“Go on, Ebenezer.”  Chelan reached for the cookie tray.  “How was your answer taken?  By the way, did you have backup?  Sometimes these labor discussions get a bit testy.”

“For sure,” Davis said.  “Four of my people at two nearby tables. More outside.”

“The representative was completely agreeable,” Wyatt observed. “He said he was expected to ask, but he knew the answer would be ‘no’.  He’s already seen parking lot photos, so he knows we know they were all making  false hours claims.  That’s a felony here in California.  I explained that if people went on their way, we wouldn’t say anything.  We shook hands; he went on his way.”

“Engineering?”  Chelan looked at Roger McNaughton.

“Only God knows,” McNaughton answered.  “Can’t tell until we do an inspection.” The emphasis was on ‘we’. “Can’t get in until start of work this AM.  Bulger environmental units – that’s the fine-resolution molecular spray people – are still rated AAA grade; the Imperial Navy has a standing offer for the last three years for any extra they make, at a premium price.  They understand we and the Space Guard come first.  The graving yard…you’ll see for yourself.”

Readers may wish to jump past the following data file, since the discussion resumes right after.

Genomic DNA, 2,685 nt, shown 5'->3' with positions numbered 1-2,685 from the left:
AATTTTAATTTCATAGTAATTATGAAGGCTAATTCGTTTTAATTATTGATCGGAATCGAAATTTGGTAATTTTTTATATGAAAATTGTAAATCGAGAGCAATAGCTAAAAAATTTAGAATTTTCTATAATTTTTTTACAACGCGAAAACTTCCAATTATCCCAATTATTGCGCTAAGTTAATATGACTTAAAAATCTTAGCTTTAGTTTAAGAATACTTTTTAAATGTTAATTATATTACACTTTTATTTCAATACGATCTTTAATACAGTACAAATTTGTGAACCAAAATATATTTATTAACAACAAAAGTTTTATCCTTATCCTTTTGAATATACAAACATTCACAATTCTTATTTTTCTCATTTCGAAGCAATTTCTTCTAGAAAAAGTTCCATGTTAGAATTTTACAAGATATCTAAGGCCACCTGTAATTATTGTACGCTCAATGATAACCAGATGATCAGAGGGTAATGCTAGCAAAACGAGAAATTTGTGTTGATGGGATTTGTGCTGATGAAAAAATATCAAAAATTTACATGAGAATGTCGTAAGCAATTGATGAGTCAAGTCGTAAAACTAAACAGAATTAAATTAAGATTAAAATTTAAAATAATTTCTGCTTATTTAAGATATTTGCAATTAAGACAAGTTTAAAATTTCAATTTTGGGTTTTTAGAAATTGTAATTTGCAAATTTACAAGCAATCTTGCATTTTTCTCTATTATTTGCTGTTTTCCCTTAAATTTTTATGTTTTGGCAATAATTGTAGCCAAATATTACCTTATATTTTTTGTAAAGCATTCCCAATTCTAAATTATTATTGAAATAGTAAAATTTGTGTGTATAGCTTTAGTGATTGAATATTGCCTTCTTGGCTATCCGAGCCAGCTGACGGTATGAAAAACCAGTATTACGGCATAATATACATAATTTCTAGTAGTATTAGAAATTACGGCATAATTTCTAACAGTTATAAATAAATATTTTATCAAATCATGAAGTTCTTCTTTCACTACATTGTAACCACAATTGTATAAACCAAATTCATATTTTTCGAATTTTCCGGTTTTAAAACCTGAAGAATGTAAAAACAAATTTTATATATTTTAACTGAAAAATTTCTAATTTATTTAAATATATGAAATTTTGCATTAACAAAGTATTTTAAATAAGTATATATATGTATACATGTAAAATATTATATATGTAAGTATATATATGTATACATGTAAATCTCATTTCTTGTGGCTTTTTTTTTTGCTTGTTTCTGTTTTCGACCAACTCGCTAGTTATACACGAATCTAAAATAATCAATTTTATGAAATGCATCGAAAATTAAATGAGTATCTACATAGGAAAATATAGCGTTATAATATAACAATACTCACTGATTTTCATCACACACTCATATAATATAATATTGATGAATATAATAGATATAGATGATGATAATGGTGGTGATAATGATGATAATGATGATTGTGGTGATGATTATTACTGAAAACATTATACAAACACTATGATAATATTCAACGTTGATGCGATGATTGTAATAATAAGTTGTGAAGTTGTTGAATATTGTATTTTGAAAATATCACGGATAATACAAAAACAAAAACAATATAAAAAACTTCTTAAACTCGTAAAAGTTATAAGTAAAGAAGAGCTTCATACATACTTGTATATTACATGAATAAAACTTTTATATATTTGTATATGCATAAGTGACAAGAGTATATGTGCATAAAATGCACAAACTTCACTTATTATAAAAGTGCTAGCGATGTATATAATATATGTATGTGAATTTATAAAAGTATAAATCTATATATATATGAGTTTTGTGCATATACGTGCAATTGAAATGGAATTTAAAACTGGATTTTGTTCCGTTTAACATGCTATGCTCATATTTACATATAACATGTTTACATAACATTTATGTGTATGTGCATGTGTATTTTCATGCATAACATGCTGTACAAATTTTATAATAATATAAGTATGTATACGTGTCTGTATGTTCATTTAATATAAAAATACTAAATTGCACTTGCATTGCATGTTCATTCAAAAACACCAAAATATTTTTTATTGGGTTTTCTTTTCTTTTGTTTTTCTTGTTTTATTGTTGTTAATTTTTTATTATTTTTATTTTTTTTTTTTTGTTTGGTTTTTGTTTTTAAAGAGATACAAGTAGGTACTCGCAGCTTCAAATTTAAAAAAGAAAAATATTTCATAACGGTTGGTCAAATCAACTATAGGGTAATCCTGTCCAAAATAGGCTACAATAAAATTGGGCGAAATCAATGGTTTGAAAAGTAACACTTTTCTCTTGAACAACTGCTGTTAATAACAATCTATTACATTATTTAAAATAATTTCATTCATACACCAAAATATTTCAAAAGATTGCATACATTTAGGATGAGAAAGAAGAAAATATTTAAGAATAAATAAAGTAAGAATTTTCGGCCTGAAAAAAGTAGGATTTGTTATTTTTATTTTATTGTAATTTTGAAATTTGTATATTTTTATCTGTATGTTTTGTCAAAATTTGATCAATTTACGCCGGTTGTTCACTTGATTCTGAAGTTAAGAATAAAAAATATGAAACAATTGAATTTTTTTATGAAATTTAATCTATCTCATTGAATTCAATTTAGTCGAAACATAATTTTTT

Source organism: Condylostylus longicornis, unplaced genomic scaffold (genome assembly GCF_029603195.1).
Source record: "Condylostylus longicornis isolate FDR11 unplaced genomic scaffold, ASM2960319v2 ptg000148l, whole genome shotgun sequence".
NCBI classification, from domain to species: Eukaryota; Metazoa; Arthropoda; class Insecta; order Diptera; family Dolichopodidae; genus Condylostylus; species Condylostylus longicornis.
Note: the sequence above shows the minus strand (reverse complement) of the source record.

Imperial, Chelan thought.  They call themselves a Republic, but their Star Navy has a different opinion on the matter.  Of course, some of that is diplomatic.  Some aliens think Empires are more powerful Republics. “Did Bulger ramp up production to meet that demand?  I don’t remember hearing this before,” he asked.

“We need to work though their accounts, but they didn’t, not that I can tell.” McNaughton shrugged. “I only found the offer in their Navy public files.”

Chelan slipped a half-dozen large cookies into a sack in his carryall.  “And with that, I believe we should wash up and meet in the lobby, say in fifteen minutes.  Is that enough time for security?”

“Ten minutes would do,” Davis responded.

About George Phillies

science fiction author -- researcher in polymer dynamics -- collector of board wargames -- President, National Fantasy Fan Federation
This entry was posted in Uncategorized. Bookmark the permalink.

Leave a Reply Cancel reply